That said, we confess to some frustration with the press coverage. One headline reads: Italy to Ordain First Female Priest. That's not just wrong, it's stupid. "Italy," being a secular nation, doesn't ordain anybody. Yes, it's synecdoche; but it's also deliberately confusing to readers who will jump to the wrong conclusion.
The BBC, linked above, tries to be clearer, but still says foolish things like:
Well, no. It won't.
We aren't privy to the Pope's daily comfort level, but we're willing to bet that he suffers considerably more discomfort from, say, indigestion than he will from Longhitano's ordination. And do you know why? Yes, in fact, you do. And so does the BBC, since it came right out and said she "won't be a Roman Catholic priest."
The Pope may in fact have a mild interest in the ordination of women when it occurs in those churches with which he has some hope of effecting a reunion. And we imagine that the old Catholics (the BBC report leaves us a bit unclear about which Old Catholics, and as we understand it they are really a family of autonomous churches; we welcome reader clarifications) are among those churches. But so, as recent news reports have made clear, are the Lutherans and Anglicans. And they ordain women all the time. Have been for decades, in fact. Since 1940 in Romania, if you wondered.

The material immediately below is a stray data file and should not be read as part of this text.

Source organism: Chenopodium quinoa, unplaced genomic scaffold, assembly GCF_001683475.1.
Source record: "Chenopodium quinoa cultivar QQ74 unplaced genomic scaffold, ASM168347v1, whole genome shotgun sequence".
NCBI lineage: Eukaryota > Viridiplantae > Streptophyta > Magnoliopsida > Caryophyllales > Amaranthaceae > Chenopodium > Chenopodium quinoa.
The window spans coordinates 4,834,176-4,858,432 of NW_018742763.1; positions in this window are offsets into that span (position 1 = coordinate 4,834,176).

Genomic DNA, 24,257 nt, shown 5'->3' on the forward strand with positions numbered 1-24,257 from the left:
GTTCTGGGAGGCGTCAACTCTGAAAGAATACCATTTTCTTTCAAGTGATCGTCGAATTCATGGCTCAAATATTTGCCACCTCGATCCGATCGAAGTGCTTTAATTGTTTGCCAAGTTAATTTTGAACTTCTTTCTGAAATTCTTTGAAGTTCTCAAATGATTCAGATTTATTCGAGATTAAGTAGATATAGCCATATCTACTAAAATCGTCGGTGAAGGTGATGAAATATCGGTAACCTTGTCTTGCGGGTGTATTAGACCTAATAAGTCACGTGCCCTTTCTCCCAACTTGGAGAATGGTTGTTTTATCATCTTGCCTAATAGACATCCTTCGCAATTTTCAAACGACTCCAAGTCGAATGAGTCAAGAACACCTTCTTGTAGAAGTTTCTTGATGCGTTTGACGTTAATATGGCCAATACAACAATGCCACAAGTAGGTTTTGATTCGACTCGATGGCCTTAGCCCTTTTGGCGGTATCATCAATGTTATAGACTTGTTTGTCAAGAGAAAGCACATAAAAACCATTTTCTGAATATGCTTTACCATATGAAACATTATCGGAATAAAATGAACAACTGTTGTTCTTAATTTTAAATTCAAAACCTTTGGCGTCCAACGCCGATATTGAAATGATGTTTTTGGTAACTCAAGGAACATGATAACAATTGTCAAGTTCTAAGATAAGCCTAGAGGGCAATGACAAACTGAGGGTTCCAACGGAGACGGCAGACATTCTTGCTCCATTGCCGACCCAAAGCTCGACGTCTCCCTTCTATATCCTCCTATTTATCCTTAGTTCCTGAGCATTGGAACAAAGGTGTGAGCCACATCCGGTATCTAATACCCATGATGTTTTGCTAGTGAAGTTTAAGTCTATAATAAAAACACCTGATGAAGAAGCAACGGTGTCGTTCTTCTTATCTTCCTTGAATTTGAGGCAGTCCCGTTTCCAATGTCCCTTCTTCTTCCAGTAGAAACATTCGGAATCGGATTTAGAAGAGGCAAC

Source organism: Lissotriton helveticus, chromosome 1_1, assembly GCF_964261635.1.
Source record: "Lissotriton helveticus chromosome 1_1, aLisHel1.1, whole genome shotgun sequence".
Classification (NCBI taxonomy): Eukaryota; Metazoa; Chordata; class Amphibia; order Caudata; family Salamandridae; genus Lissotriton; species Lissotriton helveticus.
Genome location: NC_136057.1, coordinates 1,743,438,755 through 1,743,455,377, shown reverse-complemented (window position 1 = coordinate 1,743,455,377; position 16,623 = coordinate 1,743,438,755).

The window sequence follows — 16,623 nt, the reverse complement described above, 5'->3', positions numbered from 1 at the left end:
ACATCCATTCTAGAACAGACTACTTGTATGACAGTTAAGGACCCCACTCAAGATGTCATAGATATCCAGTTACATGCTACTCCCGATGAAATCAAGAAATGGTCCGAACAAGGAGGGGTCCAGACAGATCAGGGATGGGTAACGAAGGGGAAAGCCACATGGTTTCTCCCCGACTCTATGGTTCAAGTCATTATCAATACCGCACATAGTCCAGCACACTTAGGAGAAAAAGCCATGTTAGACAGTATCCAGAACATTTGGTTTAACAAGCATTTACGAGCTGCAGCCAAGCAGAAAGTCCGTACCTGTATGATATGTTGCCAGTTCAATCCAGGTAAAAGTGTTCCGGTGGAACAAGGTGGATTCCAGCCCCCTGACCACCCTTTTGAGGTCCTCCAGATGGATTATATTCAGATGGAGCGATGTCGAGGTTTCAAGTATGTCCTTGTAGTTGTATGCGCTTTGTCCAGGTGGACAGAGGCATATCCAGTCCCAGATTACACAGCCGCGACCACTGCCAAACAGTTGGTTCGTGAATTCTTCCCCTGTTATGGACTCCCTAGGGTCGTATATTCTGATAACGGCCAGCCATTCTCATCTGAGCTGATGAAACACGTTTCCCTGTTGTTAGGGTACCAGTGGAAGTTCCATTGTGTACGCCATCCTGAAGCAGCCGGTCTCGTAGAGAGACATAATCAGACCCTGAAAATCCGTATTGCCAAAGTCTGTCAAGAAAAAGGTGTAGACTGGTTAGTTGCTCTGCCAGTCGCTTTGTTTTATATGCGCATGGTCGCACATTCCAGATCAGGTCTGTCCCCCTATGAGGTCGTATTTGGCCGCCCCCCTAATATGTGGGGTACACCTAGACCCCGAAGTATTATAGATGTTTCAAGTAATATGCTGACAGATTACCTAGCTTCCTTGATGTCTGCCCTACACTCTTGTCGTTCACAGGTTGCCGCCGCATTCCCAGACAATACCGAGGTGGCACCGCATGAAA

Even Longhitano's denomination has been ordaining women since 1996, per the Beeb. She's obviously not the first. She does appear to be the first woman ordained within a few blocks of the Vatican -- on the doorstep, as it were. But so what? The Pope is a citizen of the world; he gets around. He may not like the sight of women in albs and stoles, but it isn't exactly a novelty.
And let's be honest. Other recent BBC headlines, linked from that same report when we checked it last, include winners like:
So, all told, we don't think the guy has sweat to spare for what are, in his eyes, the irregular ordinations of separated churches whose orders are already, at best, irregular in themselves.